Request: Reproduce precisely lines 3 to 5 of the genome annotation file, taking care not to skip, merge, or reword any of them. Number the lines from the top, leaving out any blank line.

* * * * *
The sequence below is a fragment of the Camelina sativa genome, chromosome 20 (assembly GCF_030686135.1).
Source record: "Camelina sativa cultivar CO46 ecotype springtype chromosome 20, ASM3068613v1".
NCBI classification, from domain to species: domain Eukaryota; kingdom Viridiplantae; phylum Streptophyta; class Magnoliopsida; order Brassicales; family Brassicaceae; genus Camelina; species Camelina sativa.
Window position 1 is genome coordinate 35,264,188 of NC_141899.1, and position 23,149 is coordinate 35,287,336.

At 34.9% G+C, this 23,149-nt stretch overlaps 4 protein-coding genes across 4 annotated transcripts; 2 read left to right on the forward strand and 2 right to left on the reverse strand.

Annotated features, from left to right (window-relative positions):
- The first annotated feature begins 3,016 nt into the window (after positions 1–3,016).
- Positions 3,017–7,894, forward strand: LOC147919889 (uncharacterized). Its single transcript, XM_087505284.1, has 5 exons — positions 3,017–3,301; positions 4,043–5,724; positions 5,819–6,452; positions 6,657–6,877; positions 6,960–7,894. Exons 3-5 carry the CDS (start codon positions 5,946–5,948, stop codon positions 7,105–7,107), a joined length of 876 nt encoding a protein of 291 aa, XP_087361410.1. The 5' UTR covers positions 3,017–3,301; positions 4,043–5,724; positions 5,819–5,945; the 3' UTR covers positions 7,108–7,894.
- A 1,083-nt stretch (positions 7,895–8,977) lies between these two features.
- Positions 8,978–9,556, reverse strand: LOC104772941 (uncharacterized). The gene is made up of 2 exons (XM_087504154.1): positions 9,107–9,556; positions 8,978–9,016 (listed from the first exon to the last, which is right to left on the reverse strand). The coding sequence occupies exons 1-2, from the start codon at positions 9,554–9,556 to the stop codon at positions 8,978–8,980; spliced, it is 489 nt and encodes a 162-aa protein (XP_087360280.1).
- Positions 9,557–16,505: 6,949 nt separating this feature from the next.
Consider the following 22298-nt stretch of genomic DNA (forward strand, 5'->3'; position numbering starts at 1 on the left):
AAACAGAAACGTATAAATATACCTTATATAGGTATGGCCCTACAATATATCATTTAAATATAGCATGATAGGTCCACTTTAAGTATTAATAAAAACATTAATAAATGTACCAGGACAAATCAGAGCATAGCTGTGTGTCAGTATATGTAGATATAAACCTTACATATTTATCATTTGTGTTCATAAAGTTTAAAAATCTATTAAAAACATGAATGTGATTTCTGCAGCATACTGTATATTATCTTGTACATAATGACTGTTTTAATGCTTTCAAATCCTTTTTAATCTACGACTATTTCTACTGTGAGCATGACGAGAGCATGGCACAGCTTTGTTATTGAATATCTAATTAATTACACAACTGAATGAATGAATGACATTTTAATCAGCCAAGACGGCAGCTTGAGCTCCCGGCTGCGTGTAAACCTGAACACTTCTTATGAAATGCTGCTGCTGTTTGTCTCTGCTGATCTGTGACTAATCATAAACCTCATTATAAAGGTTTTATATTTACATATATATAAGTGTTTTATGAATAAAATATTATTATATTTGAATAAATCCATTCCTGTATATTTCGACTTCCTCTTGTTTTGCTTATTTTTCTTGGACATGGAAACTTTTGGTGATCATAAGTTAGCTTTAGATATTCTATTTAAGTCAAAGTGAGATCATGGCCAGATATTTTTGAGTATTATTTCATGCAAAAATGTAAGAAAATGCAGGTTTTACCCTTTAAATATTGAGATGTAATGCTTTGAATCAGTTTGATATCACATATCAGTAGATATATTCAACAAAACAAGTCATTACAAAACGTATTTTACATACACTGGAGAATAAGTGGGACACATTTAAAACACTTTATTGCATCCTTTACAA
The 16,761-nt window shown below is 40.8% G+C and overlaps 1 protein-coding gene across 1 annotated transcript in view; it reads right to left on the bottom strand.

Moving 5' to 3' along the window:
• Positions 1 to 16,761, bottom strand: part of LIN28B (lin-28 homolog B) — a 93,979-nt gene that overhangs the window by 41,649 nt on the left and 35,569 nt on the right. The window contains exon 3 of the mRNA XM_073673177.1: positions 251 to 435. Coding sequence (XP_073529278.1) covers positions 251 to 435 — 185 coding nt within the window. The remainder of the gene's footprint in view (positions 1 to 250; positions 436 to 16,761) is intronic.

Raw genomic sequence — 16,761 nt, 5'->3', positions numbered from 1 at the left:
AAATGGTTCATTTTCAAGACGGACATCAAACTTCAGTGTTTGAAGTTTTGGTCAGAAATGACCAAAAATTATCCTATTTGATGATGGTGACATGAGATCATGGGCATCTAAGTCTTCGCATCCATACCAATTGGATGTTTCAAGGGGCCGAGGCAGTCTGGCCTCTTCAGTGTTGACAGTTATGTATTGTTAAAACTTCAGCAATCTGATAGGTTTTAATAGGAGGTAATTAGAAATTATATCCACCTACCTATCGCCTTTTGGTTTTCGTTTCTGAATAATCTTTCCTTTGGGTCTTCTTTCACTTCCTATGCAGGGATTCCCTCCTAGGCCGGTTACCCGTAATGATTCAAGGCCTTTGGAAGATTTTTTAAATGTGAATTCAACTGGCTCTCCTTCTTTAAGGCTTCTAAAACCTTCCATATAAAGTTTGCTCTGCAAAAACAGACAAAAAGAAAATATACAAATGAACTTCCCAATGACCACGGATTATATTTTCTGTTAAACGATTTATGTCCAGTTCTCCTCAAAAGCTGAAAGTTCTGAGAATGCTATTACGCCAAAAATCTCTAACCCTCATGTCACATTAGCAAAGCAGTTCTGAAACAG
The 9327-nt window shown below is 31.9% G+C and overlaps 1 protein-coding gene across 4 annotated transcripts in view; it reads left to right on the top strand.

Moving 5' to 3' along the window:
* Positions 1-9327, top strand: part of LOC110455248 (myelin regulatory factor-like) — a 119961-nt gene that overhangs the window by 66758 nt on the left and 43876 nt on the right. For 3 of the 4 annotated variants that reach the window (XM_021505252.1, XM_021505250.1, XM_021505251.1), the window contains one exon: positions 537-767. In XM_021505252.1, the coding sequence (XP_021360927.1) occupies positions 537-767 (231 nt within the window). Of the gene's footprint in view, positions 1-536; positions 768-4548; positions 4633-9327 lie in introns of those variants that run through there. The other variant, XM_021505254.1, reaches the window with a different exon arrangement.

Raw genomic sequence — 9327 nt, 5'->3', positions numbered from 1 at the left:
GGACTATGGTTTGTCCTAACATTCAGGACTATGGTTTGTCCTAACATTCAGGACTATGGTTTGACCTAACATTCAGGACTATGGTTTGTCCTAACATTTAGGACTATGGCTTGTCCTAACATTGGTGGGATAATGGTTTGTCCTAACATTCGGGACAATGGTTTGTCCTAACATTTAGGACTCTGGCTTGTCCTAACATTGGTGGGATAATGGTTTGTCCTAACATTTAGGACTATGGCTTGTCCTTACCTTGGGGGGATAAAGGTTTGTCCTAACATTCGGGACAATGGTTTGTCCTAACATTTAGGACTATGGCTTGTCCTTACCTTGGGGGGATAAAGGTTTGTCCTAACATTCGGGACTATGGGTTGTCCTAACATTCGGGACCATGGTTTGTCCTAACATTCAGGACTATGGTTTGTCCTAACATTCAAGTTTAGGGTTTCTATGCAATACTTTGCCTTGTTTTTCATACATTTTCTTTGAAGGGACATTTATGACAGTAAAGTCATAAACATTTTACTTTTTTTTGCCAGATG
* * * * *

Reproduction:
NCBI classification, from domain to species: domain Eukaryota; kingdom Viridiplantae; phylum Streptophyta; class Magnoliopsida; order Brassicales; family Brassicaceae; genus Camelina; species Camelina sativa.
Window position 1 is genome coordinate 35,264,188 of NC_141899.1, and position 23,149 is coordinate 35,287,336.

At 34.9% G+C, this 23,149-nt stretch overlaps 4 protein-coding genes across 4 annotated transcripts; 2 read left to right on the forward strand and 2 right to left on the reverse strand.